Kuta is a tourist area, administratively an urban village (kelurahan), and the capital of Kuta District, Badung Regency, southern Bali, Indonesia. A former fishing village, it was one of the first towns on Bali to see substantial tourist development, and as a beach resort remains one of Indonesia's major tourist destinations. It is known internationally for its long sandy beach, varied accommodation, many restaurants and bars, and many renowned surfers who visit from Australia. It is located near Bali's Ngurah Rai Airport.
|• Balinese||ᬓᬹᬝ or ᬓᬸᬢ|
The Balinese Provincial Government have taken the view that the preservation of the Balinese culture, natural resources and wildlife are of primary importance in the development of the island. To this end they have limited tourist development to the peninsula on the extreme southern aspect of the island; Kuta beach is on the western side of this peninsula and Sanur is on the east. To the north of the peninsula no new tourist development is supposedly permitted.
To the south, Kuta Beach extends beyond the airport into Jimbaran. Other nearby towns and villages include Seseh (6.4 nm), Denpasar (4.5 nm), Ujung (1.8 nm), Pesanggaran (2.0 nm), Kedonganan (2.9 nm), and Tuban (1.0 nm).
Badung Regency includes three districts with the name of Kuta:
- Kuta District (Kecamatan Kuta), which covers the villages of Kuta, Legian, Seminyak, Kedonganan, and Tuban. Kuta, Legian and Seminyak form a conurbation along the western side of the isthmus linking the Nusa Dua peninsula to the rest of Bali.
- South Kuta District (Kecamatan Kuta Selatan; includes Jimbaran and the whole of the Nusa Dua peninsula).
- North Kuta District (Kecamatan Kuta Utara; includes villages of Kerobokan Kelod, Kerobokan, Kerobokan Kaja, Tibubeneng, Canggu, and Dalung).
Kuta is now the center of an extensive tourist-oriented urban area that merges into the
neighboring towns. Legian, to the north, is the commercial hub of Kuta and the site of many restaurants and entertainment spots. Most of the area's big beachfront hotels are in the southern section of Tuban.
Legian and Seminyak are northern extensions of Kuta along Jl. Legian and Jl. Basangkasa. They are somewhat quieter suburbs with cottage-style accommodations, where many of the expat crowd live. Also to the north are Petitenget, Berawa, Canggu, and Seseh — new and quieter continuations of Kuta's beach. They are easy to reach through Abian Timbul or Denpasar and Kerobokan. Several large hotels are located in this area: the Oberoi Bali, Hard Rock Hotel Bali, the Intan Bali Village, the Legian Bali in Petitenget, the Dewata Beach, and the Bali Sani Suites in Berawa.
Bali bombing memorialEdit
After the first Bali Bombing in 2002 at Kuta, which killed 202 people including 88 Australians, a permanent memorial was built on the site of the destroyed Paddy's Pub on Legian Street. (A new bar, named "Paddy's: Reloaded", was reopened further along Legian Street.) The memorial is made of intricately carved stone, set with a large marble plaque, which bears the names and nationalities of each of those killed. It is flanked by the national flags of the victims. The monument is well-maintained and illuminated at night.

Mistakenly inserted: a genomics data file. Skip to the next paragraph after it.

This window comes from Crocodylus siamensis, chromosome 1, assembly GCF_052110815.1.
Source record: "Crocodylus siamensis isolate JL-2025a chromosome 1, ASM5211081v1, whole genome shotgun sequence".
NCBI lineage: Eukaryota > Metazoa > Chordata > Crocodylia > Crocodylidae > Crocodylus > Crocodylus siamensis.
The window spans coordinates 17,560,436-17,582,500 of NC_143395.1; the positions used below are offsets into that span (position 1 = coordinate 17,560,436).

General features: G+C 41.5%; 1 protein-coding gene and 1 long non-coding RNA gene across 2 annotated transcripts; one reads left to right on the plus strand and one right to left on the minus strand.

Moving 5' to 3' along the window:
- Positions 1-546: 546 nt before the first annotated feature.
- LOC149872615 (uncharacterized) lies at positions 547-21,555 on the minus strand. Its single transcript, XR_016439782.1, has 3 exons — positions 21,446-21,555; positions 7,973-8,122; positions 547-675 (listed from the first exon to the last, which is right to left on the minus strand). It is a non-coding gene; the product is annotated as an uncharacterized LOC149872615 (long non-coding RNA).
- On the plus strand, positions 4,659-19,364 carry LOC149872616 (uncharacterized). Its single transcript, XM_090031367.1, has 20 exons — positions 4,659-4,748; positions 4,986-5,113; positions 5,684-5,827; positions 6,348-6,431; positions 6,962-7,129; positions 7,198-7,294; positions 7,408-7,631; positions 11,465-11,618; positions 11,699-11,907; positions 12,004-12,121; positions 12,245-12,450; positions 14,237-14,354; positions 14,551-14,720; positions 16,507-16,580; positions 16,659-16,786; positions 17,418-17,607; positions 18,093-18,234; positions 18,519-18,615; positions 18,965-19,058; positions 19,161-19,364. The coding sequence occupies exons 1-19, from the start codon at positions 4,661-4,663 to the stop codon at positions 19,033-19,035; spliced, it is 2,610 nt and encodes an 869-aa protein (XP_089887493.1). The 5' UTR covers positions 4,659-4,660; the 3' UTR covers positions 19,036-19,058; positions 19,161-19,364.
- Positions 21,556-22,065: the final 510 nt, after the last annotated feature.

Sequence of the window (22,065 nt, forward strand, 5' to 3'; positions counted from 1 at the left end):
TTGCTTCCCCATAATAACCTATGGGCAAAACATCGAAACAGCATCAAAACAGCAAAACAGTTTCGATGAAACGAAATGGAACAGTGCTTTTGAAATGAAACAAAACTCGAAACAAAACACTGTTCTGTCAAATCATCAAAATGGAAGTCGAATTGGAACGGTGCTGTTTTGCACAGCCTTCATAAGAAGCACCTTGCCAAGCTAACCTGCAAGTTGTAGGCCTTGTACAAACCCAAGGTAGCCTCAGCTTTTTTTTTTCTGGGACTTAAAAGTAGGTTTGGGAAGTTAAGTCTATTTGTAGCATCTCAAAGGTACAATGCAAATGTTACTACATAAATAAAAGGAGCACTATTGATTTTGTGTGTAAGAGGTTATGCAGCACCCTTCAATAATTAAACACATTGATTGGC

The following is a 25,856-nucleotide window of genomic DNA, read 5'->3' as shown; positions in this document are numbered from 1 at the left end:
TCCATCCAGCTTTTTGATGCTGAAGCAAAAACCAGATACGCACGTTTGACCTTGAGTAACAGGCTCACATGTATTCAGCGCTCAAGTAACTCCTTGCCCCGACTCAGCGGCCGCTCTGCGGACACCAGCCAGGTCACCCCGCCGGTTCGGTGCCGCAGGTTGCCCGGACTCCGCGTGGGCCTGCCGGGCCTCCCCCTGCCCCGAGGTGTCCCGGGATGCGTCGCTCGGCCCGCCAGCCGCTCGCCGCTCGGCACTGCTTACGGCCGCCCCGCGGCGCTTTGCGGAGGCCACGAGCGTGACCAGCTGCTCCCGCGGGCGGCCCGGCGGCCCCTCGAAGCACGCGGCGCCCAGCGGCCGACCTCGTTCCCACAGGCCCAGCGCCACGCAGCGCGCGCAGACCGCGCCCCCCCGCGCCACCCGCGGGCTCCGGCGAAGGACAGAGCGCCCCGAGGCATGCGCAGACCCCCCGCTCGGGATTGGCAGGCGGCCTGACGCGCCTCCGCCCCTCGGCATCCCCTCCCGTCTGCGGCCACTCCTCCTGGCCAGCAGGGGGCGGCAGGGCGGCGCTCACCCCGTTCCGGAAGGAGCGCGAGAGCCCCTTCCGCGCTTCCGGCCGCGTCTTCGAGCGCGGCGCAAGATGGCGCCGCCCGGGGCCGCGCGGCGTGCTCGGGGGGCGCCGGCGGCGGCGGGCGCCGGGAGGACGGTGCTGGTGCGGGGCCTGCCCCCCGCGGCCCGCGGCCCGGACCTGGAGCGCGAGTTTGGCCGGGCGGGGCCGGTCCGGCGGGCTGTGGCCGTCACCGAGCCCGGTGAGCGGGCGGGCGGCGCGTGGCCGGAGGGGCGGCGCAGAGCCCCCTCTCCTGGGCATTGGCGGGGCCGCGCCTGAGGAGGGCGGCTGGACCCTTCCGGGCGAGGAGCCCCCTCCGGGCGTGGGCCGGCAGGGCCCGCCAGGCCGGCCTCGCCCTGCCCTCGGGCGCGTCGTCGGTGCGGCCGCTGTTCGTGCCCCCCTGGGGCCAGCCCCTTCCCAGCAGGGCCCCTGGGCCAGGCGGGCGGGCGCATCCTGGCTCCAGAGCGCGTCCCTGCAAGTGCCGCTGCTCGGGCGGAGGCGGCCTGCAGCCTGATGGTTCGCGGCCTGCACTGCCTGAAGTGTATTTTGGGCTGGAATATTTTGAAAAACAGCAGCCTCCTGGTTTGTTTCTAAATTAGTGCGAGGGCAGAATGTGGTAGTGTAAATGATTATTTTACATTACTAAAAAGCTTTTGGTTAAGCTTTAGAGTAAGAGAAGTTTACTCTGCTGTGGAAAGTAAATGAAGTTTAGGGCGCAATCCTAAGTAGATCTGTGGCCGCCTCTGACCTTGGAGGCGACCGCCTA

The memorial was dedicated on 12 October 2004, the second anniversary of the attack. The dedication included a Balinese Hindu ceremony and the opportunity for mourners to lay flowers and other offerings. The Australian ambassador and Indonesian officials attended the ceremony as most of the victims were Australians.
The beach has been notable since the early 1970s. Kuta beach is also known as Sunset Beach, as opposed to the Sunrise Beach, another name for Sanur Beach. Luxury resorts, restaurants, and clubs are located along the beach.
In 2011, a two-meter white sandstone fence, built in a Balinese architecture style, was built along the road to block the sand from blowing to the cafes and restaurants. The project costed Rp.4 billion ($0.47 million). Some tourists dislike it as it is considered to be blocking the beach view, while others believe the wall helps dampen the sounds from the congested traffic on the adjacent street.
To make the beach cleaner, as of late August 2011, the vendors are prohibited from selling food on the beach, but they are still allowed to sell beverages and souvenirs.
Kuta is well known in Bali for being a cheap tourist destination for Australians due to its close proximity.
Kuta is mentioned in "I've Been To Bali Too", the single by Australian folk-rock band Redgum from their 1984 album Frontline. It is also home to an Indonesian punk rock band Superman Is Dead, most famous for its English song "Kuta Rock City".
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- Tugino (August 26, 2012). "Daftar Nama Pantai di Indonesia" (in Indonesian). Blogspot. Retrieved 10 November 2012.
- "Famous Kuta Beach free from food vendors". September 16, 2011.
- CoconutsBali (2017-08-10). "'I've Been to Bali Too': 80s Aussie anthem makes viral comeback as netizens reminisce about the island's good ol' days (VIDEO) | Coconuts Bali". Coconuts. Retrieved 2018-12-22.
- "Balinese Rockers versus Australian Bogans". Roads & Kingdoms. 2014-08-19. Retrieved 2018-12-23.
- Kuta travel guide from Wikivoyage
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